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Pat Tillman’s football, military career transformed into automotive art

Updated November 11, 2017 - 11:25 pm

It was the next-to-last day at the Specialty Equipment Market Association show, where a restored 1968 Impala convertible was spotted among the Kandy-Kolored Tangerine-Flake Streamline Babies parked in front of the north hall of the Las Vegas Convention Center. The author Tom Wolfe would have loved the scene.

This was no ordinary Chevy ragtop. It once belonged to Pat Tillman, the former Arizona State Sun Devil. It was the one he partied in with former teammate Zack Walz of Dartmouth when they were rookies with the Arizona Cardinals.

It looks different now.

The convertible roof, once sawed off to accommodate giant speakers and more Arizona sunshine, has been reattached. Much more conspicuous is a mural that has been airbrushed onto the hood and trunk and quarter panels and every other surface inch of Pat Tillman’s former cruising vessel.

The man with the airbrush was a former Las Vegan named Mickey Harris, who now lives in the little South Dakota town of Menno, population 608.

“It’s an amazing piece for an amazing hero,” Harris said of the muscle car that belonged to Cpl. Pat Tillman, 2nd Ranger Battalion 75th Ranger Regiment, who gave up a promising NFL career after the attacks of Sept. 11, 2001, to enlist in the Army.

Pat Tillman received a posthumous Silver Star and Purple Heart after being killed in the mountains of Afghanistan in 2004 while serving his country. He was 27.

Mickey Harris spent eight hours a day for two months airbrushing Pat Tillman’s life story onto his party car restored by a veterans advocate from Texas named Ronnie Rains. The Impala will go on tour and be sold at auction in 2019, to raise money for Pat Tillman’s foundation.

“Wow,” was all a young woman wearing a gray blouse and black tights said almost to herself as she perused the convertible, paying respect to Pat Tillman, amazing hero, and Mickey Harris, amazing airbrush artist.

There were many more Kandy-Kolored Tangerine-Flake Streamline Babies to see. But none quite like this one.

Las Vegas Rock City

The runners aren’t the only ones pleased that Sunday’s Rock ‘n’ Roll Las Vegas Marathon will go on as scheduled after the Route 91 Harvest festival mass shootings on the Strip. The musicians who put the rock ‘n’ roll in the marathon also have their Vegas Strong on.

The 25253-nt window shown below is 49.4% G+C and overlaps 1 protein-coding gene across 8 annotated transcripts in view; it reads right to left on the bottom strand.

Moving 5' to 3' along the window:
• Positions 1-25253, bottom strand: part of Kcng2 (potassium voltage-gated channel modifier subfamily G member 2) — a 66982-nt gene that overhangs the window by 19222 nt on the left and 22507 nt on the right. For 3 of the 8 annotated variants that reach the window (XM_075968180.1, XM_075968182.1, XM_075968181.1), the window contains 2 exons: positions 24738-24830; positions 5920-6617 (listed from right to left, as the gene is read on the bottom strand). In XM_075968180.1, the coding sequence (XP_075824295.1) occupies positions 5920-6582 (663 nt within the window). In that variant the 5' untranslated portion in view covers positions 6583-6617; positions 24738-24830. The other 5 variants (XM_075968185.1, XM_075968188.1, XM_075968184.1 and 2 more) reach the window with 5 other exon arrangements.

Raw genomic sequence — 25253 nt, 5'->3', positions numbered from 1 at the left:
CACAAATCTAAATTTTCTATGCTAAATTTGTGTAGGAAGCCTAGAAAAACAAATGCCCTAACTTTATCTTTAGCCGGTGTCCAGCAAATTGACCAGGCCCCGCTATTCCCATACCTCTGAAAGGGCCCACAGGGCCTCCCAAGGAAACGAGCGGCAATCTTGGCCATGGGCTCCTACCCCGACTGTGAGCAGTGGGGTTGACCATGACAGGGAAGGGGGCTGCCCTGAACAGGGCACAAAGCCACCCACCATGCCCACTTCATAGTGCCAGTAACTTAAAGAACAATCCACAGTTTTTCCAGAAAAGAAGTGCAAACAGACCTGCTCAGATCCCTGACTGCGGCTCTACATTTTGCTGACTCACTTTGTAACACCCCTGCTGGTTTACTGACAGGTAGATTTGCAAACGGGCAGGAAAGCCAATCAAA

“You cannot hide from crazy, you do not give in to fear,” said Jason Lee Beckwith, whose band, KISSED Alive, will provide heavy metal tribute band thunder for participants numbering in the tens of thousands. “When (the marathon committee) reached back out to us, we didn’t have to think twice.”

This will be the sixth year KISSED Alive has performed at the marathon, and it was touch-and-go whether Beckwith would even make it — the 47-year-old suffered his third heart attack, this one on stage, in August. He joked about it, saying his first request was for his makeup wipes so he didn’t have to ride in the ambulance looking like KISS drummer Peter Criss.

0:03

■ David Schoen’s piece on the “Vegas Flu” in Friday’s Review-Journal — about visiting NHL teams losing to the Knights due in at least small part to “staying up an extra half hour because you’re playing cards,” as defenseman Nate Schmidt put it — must have reminded old Pacific Coast League ballplayers about the “Pineapple and Hula Skirt Virus” when Hawaii was in the league. To limit expenses, teams would travel to paradise for a six-game series. There was an off day before and two off days after and usually a four-game series in Tacoma back on the mainland to offset the baseball bacchanal.

■ To those who emailed to complain about vandals sneaking onto UNLV’s basketball court and drawing upon it a silhouette of the Strip skyline: It’s not vandalism. It’s art. You’ll (probably) get used to it.

■ Forget about all the tea: There’s so much happening in China this past week that Jimmer Fredette and Stephon Marbury got into a shoving match during a basketball game in Shanghai with a giant inflatable shark floating above the court and hardly anybody noticed.

Contact Ron Kantowski at rkantowski@reviewjournal.com or 702-383-0352. Follow @ronkantowski on Twitter.

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